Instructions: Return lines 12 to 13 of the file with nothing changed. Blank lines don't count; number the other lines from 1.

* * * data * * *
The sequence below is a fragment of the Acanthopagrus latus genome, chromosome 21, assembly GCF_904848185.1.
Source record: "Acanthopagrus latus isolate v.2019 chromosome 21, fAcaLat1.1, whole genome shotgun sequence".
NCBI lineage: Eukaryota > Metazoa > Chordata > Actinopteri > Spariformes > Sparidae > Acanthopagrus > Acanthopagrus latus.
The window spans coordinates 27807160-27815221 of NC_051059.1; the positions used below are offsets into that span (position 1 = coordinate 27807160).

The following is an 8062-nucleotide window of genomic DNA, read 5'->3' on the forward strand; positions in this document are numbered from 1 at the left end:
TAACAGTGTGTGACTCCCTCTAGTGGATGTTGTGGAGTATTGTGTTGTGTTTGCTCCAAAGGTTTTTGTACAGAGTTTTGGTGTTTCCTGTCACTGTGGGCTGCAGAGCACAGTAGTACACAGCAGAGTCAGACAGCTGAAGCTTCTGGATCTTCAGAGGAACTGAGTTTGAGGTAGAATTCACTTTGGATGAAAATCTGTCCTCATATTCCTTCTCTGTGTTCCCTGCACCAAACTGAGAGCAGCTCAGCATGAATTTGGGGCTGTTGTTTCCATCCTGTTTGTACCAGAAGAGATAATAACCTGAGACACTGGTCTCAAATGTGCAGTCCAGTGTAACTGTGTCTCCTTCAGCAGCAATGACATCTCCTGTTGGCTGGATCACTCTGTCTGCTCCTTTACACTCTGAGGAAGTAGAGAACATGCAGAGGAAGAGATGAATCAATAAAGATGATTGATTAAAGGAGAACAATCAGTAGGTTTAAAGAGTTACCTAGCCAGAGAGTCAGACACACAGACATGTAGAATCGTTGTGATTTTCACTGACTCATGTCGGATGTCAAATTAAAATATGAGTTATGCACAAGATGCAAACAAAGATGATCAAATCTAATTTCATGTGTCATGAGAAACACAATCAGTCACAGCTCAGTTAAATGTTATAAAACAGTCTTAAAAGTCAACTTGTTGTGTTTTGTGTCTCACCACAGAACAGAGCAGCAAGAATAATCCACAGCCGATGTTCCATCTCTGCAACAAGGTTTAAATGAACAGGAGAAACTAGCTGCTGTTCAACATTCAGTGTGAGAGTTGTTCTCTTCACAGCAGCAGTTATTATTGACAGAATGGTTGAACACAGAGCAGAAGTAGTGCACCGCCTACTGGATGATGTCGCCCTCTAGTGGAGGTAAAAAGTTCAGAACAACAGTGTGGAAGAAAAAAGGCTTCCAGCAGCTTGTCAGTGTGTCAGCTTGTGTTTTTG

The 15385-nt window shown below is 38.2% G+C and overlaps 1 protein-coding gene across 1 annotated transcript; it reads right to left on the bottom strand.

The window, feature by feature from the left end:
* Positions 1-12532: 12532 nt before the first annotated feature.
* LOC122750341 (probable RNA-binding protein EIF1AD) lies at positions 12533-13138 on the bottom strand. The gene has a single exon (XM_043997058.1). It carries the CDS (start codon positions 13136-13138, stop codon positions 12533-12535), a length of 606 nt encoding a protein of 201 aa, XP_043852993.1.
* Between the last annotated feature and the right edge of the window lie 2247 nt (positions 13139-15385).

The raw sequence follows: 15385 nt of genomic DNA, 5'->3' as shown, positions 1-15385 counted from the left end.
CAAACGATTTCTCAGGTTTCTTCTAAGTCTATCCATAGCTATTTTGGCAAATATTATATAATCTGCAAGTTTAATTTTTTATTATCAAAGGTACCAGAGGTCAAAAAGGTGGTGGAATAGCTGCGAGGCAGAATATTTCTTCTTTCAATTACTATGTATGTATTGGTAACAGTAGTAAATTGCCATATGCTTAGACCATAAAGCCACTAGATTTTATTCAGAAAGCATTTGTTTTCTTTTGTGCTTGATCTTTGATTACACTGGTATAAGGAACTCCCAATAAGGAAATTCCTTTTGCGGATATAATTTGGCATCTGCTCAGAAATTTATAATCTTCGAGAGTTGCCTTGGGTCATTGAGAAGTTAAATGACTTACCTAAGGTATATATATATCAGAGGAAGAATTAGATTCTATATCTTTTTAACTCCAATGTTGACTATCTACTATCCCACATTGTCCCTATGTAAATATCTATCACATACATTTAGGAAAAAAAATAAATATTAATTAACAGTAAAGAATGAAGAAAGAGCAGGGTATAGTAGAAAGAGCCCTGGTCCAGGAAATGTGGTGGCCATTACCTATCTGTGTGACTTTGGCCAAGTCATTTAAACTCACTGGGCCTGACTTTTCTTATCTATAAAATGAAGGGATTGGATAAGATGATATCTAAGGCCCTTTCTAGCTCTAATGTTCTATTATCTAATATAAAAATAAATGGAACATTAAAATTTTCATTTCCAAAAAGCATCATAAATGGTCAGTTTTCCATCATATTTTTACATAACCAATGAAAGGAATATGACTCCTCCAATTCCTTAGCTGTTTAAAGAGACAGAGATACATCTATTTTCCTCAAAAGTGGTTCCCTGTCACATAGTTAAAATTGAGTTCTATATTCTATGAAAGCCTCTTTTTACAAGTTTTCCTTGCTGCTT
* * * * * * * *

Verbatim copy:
The raw sequence follows: 15385 nt of genomic DNA, 5'->3' as shown, positions 1-15385 counted from the left end.
CAAACGATTTCTCAGGTTTCTTCTAAGTCTATCCATAGCTATTTTGGCAAATATTATATAATCTGCAAGTTTAATTTTTTATTATCAAAGGTACCAGAGGTCAAAAAGGTGGTGGAATAGCTGCGAGGCAGAATATTTCTTCTTTCAATTACTATGTATGTATTGGTAACAGTAGTAAATTGCCATATGCTTAGACCATAAAGCCACTAGATTTTATTCAGAAAGCATTTGTTTTCTTTTGTGCTTGATCTTTGATTACACTGGTATAAGGAACTCCCAATAAGGAAATTCCTTTTGCGGATATAATTTGGCATCTGCTCAGAAATTTATAATCTTCGAGAGTTGCCTTGGGTCATTGAGAAGTTAAATGACTTACCTAAGGTATATATATATCAGAGGAAGAATTAGATTCTATATCTTTTTAACTCCAATGTTGACTATCTACTATCCCACATTGTCCCTATGTAAATATCTATCACATACATTTAGGAAAAAAAATAAATATTAATTAACAGTAAAGAATGAAGAAAGAGCAGGGTATAGTAGAAAGAGCCCTGGTCCAGGAAATGTGGTGGCCATTACCTATCTGTGTGACTTTGGCCAAGTCATTTAAACTCACTGGGCCTGACTTTTCTTATCTATAAAATGAAGGGATTGGATAAGATGATATCTAAGGCCCTTTCTAGCTCTAATGTTCTATTATCTAATATAAAAATAAATGGAACATTAAAATTTTCATTTCCAAAAAGCATCATAAATGGTCAGTTTTCCATCATATTTTTACATAACCAATGAAAGGAATATGACTCCTCCAATTCCTTAGCTGTTTAAAGAGACAGAGATACATCTATTTTCCTCAAAAGTGGTTCCCTGTCACATAGTTAAAATTGAGTTCTATATTCTATGAAAGCCTCTTTTTACAAGTTTTCCTTGCTGCTT